Reconciliation does not come easily in a land with the volatile history of the United States of America. It is a country of enormous and impetuous energy, born in revolution and settled by people of mixed races and tongues with clashing dreams and purposes.
And when one has lived through nearly a third of America’s lifespan, he learns the hazard of being seduced by naiveté in the face of one more emotional epiphany in the country’s heaving shifts of politics.
So I know — we know — that the brave and beautiful words intoned by Barack Obama in the culmination of one of the glorious hours in American history will seem airy and distant when the meat grinder of practical politics meets the brave new world.
But they should not be forgotten.
Nor should the tears.
A friend called me Wednesday morning. “I couldn’t help myself,” he said. “I found myself crying watching people cry. Why was that?”
I said I thought it was for the same reason millions were doing the same, why I was.
We’re human. What we were witnessing was not so much the triumph of Barack Obama or the Democratic Party returning to the White House as a cleansing of centuries of hurt and struggle.
Whispers among the thousands
Hundreds of thousands of the people we watched in Grant Park last night were whispering to themselves. Their words were almost identical. “I wish they were here to see this and to feel it.” They meant family now gone, people who had suffered but had brought their children and grandchildren and descendents to this moment without believing it was possible. They had faced the humiliations and the gulags of second-class citizenship. And now this: a man of color voted into the White House of America.
The emotion of the moment was so overwhelming that men and women in the TV newsrooms, professionals, wept, and with them Colin Powell and Jesse Jackson in the crowd and athletes in their locker rooms, millions in front of their TV sets. This was not the emotion of pride but of simple thanksgiving. The words — “I wish they were here tonight” — became a litany that embraced them all and bound them together as surely as the sight of an African-American standing under the lights and in front of the flags as the next president of the United States, telling them:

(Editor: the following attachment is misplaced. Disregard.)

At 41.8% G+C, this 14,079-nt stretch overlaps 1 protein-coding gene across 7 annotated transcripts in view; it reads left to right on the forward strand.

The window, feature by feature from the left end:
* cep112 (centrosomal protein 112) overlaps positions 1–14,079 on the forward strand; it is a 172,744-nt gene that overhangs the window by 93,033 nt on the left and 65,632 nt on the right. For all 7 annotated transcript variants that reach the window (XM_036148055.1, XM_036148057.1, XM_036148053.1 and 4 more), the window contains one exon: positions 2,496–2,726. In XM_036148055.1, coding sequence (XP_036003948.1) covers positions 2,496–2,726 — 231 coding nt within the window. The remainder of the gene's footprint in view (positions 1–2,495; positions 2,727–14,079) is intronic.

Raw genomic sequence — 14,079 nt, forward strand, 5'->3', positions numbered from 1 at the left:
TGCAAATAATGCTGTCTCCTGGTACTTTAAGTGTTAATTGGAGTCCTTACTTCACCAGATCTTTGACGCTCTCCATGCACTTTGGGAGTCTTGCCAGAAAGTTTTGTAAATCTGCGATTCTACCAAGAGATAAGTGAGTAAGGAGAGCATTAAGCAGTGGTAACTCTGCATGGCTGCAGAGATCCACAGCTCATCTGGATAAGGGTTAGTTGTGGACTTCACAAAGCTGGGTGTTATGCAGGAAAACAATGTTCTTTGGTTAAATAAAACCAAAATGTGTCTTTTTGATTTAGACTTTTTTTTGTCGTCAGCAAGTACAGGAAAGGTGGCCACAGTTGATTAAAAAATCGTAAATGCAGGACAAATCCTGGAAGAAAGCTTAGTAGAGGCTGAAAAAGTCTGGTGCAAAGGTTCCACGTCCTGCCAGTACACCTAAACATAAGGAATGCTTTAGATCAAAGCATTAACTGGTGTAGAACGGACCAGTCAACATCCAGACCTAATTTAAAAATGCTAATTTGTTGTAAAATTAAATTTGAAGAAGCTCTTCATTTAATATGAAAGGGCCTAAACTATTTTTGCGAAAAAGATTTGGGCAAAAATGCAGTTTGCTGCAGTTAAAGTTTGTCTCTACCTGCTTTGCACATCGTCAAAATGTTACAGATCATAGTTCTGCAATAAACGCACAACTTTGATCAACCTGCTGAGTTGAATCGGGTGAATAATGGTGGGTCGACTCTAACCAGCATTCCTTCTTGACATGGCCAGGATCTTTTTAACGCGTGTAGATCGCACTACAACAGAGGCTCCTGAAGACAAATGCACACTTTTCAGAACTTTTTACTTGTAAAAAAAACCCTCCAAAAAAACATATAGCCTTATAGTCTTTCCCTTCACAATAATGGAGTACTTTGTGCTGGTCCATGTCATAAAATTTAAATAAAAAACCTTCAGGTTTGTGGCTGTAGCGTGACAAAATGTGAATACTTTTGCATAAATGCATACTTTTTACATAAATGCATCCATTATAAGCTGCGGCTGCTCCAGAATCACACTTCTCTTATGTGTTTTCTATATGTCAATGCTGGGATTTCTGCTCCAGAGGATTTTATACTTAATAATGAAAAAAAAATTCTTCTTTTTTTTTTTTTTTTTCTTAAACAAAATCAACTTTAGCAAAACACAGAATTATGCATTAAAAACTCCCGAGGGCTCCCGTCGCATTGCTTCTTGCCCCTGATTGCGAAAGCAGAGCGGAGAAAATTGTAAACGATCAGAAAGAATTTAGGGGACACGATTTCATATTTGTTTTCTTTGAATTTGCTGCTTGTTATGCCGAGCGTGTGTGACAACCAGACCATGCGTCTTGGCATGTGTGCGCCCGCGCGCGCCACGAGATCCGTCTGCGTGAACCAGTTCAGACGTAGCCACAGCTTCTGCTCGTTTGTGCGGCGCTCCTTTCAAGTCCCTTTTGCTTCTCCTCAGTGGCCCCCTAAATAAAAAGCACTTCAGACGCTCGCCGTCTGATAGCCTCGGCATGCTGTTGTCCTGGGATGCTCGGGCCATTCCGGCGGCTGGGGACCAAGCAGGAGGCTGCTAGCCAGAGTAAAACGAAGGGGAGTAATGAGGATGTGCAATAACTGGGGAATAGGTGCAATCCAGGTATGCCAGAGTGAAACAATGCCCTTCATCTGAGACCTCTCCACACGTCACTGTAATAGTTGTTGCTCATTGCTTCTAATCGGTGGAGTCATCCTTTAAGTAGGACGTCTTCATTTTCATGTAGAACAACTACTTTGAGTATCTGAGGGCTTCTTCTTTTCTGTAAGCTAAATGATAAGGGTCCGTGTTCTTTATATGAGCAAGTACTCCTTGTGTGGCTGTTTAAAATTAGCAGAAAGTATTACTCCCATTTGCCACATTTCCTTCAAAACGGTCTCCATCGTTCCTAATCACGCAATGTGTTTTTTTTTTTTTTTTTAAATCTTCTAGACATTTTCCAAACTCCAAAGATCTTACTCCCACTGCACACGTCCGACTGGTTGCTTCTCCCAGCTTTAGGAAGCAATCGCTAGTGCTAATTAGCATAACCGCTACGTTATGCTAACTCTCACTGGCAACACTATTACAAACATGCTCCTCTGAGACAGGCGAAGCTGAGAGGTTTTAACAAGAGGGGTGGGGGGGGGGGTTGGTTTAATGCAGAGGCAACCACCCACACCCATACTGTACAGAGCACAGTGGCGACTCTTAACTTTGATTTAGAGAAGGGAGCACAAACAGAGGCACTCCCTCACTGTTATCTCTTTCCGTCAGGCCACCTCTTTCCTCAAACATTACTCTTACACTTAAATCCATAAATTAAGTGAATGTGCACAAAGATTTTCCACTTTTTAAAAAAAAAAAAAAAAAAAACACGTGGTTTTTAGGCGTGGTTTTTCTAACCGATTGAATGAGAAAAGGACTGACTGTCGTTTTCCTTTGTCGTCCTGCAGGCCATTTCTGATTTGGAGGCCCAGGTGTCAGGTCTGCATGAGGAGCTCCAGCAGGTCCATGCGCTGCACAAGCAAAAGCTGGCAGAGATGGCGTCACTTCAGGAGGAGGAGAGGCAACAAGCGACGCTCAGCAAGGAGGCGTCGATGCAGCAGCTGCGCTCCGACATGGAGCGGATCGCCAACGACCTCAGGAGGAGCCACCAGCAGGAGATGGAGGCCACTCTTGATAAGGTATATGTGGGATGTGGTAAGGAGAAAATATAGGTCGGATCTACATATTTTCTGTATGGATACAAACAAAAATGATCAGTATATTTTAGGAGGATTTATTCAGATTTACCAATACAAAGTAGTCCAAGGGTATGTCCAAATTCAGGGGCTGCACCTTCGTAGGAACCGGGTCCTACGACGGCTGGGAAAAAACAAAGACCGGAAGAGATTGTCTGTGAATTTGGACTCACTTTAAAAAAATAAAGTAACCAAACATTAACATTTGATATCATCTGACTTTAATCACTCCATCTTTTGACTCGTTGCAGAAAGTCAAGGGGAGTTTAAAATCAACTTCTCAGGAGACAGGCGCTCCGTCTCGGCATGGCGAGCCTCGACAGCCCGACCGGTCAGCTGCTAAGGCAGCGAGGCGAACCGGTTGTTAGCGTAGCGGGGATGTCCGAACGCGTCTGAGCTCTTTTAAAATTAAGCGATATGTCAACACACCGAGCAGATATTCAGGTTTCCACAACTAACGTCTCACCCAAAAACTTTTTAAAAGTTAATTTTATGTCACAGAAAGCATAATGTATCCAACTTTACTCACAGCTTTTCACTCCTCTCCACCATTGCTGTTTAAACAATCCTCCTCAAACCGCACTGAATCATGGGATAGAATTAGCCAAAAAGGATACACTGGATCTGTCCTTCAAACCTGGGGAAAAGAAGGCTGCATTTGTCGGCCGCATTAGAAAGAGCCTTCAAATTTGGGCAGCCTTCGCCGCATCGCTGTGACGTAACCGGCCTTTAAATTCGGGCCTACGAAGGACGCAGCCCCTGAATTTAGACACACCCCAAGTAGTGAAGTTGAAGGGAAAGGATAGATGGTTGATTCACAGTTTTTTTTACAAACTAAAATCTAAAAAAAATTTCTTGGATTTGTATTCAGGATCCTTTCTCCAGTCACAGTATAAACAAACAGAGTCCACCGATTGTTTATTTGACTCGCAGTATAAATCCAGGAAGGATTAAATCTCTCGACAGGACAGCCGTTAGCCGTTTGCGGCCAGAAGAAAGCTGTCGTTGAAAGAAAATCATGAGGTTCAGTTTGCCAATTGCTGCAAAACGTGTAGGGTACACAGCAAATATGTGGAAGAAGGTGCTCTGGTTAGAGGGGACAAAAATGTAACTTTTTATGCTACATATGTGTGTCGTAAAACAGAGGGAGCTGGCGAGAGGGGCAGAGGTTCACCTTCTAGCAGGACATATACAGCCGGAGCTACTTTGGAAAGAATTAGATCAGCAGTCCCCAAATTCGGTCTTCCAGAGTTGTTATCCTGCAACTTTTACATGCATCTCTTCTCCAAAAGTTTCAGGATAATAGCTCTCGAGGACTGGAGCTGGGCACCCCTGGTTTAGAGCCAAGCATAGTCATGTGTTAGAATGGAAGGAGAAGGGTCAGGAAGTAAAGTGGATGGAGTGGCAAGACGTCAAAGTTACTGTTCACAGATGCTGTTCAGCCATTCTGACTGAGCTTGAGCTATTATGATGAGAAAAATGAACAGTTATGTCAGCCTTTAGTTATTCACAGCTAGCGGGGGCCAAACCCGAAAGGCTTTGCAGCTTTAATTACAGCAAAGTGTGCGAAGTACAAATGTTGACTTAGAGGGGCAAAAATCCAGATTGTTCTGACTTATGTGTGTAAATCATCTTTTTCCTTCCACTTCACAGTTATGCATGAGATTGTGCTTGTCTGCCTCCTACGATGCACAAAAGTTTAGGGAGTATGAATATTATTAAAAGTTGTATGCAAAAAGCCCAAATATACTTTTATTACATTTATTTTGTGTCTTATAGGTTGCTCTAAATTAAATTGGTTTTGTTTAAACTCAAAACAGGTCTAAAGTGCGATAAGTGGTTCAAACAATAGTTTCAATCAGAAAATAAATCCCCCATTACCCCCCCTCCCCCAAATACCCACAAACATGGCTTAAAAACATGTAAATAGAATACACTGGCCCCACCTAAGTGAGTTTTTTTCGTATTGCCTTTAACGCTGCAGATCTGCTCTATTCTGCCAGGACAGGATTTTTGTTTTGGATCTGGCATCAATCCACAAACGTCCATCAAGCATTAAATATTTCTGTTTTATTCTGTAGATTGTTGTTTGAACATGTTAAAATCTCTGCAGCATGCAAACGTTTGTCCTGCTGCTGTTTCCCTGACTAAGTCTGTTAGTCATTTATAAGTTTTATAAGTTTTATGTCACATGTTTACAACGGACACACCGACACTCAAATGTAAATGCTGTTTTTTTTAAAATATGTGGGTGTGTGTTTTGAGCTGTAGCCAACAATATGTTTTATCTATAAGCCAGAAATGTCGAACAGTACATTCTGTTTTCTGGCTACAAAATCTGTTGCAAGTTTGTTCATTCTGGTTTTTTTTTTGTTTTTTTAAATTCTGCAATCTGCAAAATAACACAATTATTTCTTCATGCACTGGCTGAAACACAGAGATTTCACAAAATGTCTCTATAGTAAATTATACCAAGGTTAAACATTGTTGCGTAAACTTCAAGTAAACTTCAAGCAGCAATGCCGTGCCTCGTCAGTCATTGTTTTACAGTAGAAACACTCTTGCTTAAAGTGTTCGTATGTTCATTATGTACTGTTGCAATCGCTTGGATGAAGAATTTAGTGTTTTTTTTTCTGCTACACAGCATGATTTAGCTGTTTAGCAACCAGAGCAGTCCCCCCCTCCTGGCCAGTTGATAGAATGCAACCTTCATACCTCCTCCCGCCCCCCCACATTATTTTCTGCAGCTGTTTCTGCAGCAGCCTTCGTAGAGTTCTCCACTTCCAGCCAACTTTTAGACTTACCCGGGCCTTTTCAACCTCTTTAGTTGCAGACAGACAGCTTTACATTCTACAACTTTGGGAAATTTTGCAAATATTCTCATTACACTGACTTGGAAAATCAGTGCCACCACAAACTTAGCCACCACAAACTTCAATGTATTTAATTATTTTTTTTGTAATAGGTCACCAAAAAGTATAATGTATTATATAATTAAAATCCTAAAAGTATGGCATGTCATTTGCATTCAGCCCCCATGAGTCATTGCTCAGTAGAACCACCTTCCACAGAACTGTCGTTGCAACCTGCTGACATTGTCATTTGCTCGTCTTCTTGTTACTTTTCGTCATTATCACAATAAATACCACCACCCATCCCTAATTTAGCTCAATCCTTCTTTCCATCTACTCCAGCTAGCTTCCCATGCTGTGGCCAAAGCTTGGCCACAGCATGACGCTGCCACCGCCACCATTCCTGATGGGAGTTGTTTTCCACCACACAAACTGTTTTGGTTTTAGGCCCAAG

“America, we have come so far. We have seen so much. But there is so much more to do. So tonight, let us ask ourselves — if our children should live to see the next century — what progress will we have made?”
Assessed a mountain of odds
It was a summons from a man who two years ago had looked at the mountain of odds facing him and decided he might know more about the strength of America than those who boasted about it.
He must have said then, as he did last night to a new generation that must make the decisions of America: “This is our moment. This is our time.”
When you think hard about it, this was an almost unimaginable hour for America, so notorious for its concussive politics. From ocean to ocean, people at home and in the streets and the rally halls were enveloped by the magnetic power of it, the Americas of mixed colors and tongues, aging Americas, the new Americas, generations of Americas — brought together by an idea, in Obama’s words: “to reclaim the American dream and reaffirm that fundamental truth that, out of many, we are one; that while we breathe, we hope. And where we are met with cynicism and doubts and those who tell us that we can’t, we will respond … yes we can.”
And they did.
And billions of people around the world watched. This was an America they had not seen. It was an America that gave the promise of joining them rather than dominating them, listening to them rather than manipulating them.
A new America? Yes
There was as much joy in London, Paris, Rome, Lima, Cairo and Rio de Janeiro as there was in Chicago. A new America? Yes, but not necessarily an America yet united. A united America could not possibly exclude the millions of people who voted for John McCain. On Election Day there is never going to be a united America, or anything close to it. The possibilities of what comes after, at least in principle, were surely heightened by the magnanimous concession speech of John McCain. It was a tribute to the highest values of an old warrior, and surely came closer to the genuine John McCain than the crusty and sometimes aimless candidate of the campaign. It felt good to hear his generosity and his healthy closure to a calamitous season.
And now, back to another reality. Recession, unemployment, peace or war and budgets. Mr. President, welcome back to Washington, and good luck.
Jim Klobuchar, a Star Tribune columnist for 30 years, writes periodically for the Christian Science Monitor and at his website, where this column first appeared. He is the author of 22 books, and also operates an adventure travel club, Jim Klobuchar’s Adventures.
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